Netherlands Bioinformatics Conference 2014

Netherlands Bioinformatics Conference 2014

Vera van Noort

Pasfoto_CV klein.jpg

CV

Prof. dr. Vera van Noort

van Noort Group
Computational Systems Biology
Centre of Microbial and Plant Genetics
Faculty of Bioscience Engineering
Kasteelpark Arenberg 22 - box 2460
3001 Leuven
Belgium

Vera van Noort is a professor in Computational Systems Biology within the Faculty of Bioscience Engineering at the KU Leuven (Belgium). Vera van Noort earned her MSc in Biology with specialization in Bioinformatics from Utrecht University in 2002. Her thesis work was done under the supervision of prof. dr. Paulien Hogeweg and in the group of prof. dr. Soren Brunak and focused around biological sequence analysis. Afther the MSc, Vera van Noort joined prof. dr. Martijn Huynen at the CMBI, Nijmegen to work on comparative genomics of eukaryotes. She obtained her PhD cum laude in 2007 and received an NWO Rubicon fellowship to join the group of Peer Bork at the EMBL, Germany. At EMBL she worked together with experimental groups, and developed novel methodologies to analyse large-scale biological data. The close collaboration of computational with experimental scientist multiplicated the scientific achievements of both and resultingly Vera van Noort was (co-)author on one Cell and three Science publications. After two years as a postdoctoral fellow, Vera van Noort was appointed as Staff Scientist in 2009 within the Bork group and in 2010 work package leader in an FP7 project. In October 2013, Vera van Noort started her own group within the Centre of Microbial and Plant Genetics at the KU Leuven. The focus of her Computational Systems Biology group is to generate biological sense from the growing amount of biological data becoming available and turn biological information into biological knowledge.

Abstract

Title: Post-Translational Modification Networks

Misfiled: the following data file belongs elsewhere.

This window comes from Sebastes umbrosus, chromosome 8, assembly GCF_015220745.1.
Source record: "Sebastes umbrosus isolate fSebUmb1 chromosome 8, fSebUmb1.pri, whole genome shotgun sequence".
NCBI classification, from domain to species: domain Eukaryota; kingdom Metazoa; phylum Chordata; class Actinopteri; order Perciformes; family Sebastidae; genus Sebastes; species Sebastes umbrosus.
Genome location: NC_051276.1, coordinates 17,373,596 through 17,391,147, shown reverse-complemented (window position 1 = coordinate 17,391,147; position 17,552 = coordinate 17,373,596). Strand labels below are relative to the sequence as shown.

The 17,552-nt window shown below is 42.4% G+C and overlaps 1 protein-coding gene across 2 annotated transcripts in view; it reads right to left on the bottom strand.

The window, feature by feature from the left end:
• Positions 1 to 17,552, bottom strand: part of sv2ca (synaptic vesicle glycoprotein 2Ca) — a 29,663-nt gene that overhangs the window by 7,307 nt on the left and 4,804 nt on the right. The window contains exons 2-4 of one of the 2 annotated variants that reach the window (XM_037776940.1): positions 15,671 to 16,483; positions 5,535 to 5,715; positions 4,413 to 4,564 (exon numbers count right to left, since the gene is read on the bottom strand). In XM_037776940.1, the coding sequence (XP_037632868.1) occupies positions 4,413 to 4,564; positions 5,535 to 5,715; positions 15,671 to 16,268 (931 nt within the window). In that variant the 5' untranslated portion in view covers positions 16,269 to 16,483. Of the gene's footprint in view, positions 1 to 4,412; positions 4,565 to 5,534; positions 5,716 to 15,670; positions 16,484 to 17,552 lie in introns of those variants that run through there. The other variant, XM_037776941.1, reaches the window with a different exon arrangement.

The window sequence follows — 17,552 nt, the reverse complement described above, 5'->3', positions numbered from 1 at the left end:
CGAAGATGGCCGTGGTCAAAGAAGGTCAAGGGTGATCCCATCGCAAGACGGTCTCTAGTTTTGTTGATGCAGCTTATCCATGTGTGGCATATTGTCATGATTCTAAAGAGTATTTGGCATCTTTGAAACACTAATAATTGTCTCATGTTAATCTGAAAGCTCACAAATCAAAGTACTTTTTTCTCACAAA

Protein post-translational modifications (PTMs) allow the cell to regulate protein activity and play a crucial role in the response to changes in external conditions or internal states. Advances in mass spectrometry now enable proteome wide characterization of PTMs and have revealed a broad functional role for a range of different types of modifications. We systematically investigated the interplay of protein phosphorylation with other post-transcriptional regulatory mechanisms in the genome-reduced bacterium Mycoplasma pneumoniae. Systematic perturbations by deletion of its only two protein kinases and its unique protein phosphatase identified not only the protein-specific effect on the phosphorylation network, but also a modulation of proteome abundance and lysine acetylation patterns, mostly in the absence of transcriptional changes. Reciprocally, deletion of the two putative N-acetyltransferases affects protein phosphorylation, confirming cross-talk between the two PTMs. The measured M. pneumoniae phosphoproteome and lysine acetylome revealed that both PTMs are very common, that (as in Eukaryotes) they often co-occur within the same protein and that they are frequently observed at interaction interfaces and in multifunctional proteins. The results imply previously unreported hidden layers of post-transcriptional regulation intertwining phosphorylation with lysine acetylation and other mechanisms that define the functional state of a cell. Aiming at a more global view of the interplay between PTM types, we collected modifications for 13 frequent PTM types in 8 eukaryotes, compared their speed of evolution and developed a method for measuring PTM co-evolution within proteins based on the co-occurrence of sites across eukaryotes. We found that PTM types are vastly interconnected, forming a global network that comprise in human alone >50,000 residues in about 6000 proteins.



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